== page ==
Cleanzine-logo-10a.jpgCleanzine: your weekly cleaning and hygiene industry newsletter 20th July 2017 Issue no. 783

Your industry news - first    Number 1 for Recruitment

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You wouldn't go to a dentist to get a broken bone set and you wouldn't put a train driver at the wheel of a bus and expect him or her to do a great job, so why on earth are we getting nurses to clean our nation's hospitals? (see report below).

Yes nurses will know something about cleaning and their knowledge of infection and cross-contamination will help them do a better job and work more safely than someone from many other professions, but they're not trained to do it and the skills they've learned in patient care and medicine are being wasted and patients are being neglected.

Some say that it's a necessity because cuts in the cleaning budget have left gaping holes in our ability to pay the cleaners to carry out a proper clean, but this doesn't make good economic sense. Nurses are finally being paid a half-decent salary, so why are they doing a job that commands something around the National Minimum Wage? I reckon that whoever's sorting out the budets ought to go back to school!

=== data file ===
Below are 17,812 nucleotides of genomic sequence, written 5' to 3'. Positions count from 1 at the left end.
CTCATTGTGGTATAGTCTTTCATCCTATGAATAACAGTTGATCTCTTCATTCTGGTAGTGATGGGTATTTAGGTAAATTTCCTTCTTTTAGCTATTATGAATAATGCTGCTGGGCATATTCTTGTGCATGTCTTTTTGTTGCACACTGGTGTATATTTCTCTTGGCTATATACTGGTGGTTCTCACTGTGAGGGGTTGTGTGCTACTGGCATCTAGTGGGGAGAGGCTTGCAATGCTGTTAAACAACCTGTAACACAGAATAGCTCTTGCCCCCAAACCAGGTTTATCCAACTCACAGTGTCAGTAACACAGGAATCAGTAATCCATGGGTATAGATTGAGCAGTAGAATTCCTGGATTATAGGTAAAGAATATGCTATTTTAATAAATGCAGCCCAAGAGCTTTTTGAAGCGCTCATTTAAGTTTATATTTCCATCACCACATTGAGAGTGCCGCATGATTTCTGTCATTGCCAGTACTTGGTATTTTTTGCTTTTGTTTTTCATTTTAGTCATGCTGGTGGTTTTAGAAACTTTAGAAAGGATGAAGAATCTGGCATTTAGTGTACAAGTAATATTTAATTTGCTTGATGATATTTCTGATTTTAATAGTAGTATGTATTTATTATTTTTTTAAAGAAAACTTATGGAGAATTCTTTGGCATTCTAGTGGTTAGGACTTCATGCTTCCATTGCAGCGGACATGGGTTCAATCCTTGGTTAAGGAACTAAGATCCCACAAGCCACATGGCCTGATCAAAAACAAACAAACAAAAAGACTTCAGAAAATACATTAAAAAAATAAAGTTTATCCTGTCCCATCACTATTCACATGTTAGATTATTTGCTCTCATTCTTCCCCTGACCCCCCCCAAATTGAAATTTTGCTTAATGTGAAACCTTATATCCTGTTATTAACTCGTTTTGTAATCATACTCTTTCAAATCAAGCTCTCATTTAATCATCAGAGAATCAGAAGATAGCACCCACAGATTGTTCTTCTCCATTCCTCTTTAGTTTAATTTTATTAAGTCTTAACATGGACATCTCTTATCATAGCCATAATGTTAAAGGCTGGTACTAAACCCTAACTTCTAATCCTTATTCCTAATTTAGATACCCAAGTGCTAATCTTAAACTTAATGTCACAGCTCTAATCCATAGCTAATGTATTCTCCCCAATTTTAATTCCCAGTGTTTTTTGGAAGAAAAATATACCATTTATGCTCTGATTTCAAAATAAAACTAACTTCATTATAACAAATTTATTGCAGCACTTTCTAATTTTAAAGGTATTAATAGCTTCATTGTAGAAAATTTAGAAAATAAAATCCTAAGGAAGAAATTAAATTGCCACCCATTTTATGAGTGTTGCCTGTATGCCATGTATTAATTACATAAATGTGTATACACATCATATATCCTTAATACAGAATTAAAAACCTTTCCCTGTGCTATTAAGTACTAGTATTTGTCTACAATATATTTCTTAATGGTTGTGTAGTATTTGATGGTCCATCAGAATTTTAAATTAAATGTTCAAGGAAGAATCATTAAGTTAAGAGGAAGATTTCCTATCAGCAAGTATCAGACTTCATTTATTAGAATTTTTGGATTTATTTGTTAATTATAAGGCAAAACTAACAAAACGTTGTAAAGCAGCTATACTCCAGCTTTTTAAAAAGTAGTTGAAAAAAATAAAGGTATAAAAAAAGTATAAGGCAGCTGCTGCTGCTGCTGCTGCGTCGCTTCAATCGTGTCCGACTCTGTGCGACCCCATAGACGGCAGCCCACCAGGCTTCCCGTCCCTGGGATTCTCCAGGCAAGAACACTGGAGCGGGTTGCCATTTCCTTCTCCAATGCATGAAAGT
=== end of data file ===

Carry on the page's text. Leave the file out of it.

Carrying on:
But they're not the only ones that deserve our criticism. Some people are sadly lacking when it comes to simple common sense and negotiation skills. According to the many Internet blogs and forums I've looked at since this story broke, it has been written into some contracts that those employed by the professional cleaning contractors and facilities management companies are not responsible for cleaning 'bodily fluids' as they're called, such as vomit, urine, faeces and blood! This means that if, for example, a drowsy or drugged-up patient leaves a horrid mess in the washroom it's down to one of the ward nurses to clean it up, before moving on to tend to the needs of the next patient. This type of cleaning takes specialist knowledge and should only be carried out by those trained and qualified to do it. It should not be the nurses' job.

The press has been full of stories lately about 'health tourism', whereby people conveniently and deliberately arrive from overseas dangerously ill or about to give birth, have their treatment before those who've been waiting for ages and then disappear back home without paying the bill, leaving the NHS with an enormous deficit. I may sound a little harsh but my view is that the NHS should only treat patients that live in this country and those from overseas who pay the full cost of their treatment up front. That way there will be enough in the bank to pay for the round-the-clock professional cleaning that our hospitals need.

Yours,

janhobbs.gif

Jan Hobbs

6th September 2012




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